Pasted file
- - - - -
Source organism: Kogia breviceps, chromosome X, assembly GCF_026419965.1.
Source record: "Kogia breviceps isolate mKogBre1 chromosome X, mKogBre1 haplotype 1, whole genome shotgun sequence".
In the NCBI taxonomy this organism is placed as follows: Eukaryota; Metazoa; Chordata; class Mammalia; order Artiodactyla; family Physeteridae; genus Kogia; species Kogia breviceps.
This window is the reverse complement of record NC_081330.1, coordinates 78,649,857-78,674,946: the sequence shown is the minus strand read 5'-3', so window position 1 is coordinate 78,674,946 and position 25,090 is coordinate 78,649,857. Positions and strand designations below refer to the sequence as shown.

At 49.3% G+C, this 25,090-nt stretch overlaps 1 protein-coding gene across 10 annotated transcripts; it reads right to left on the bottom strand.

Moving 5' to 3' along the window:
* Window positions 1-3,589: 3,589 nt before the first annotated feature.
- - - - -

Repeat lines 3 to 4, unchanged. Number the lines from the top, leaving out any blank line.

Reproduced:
In the NCBI taxonomy this organism is placed as follows: Eukaryota; Metazoa; Chordata; class Mammalia; order Artiodactyla; family Physeteridae; genus Kogia; species Kogia breviceps.
This window is the reverse complement of record NC_081330.1, coordinates 78,649,857-78,674,946: the sequence shown is the minus strand read 5'-3', so window position 1 is coordinate 78,674,946 and position 25,090 is coordinate 78,649,857. Positions and strand designations below refer to the sequence as shown.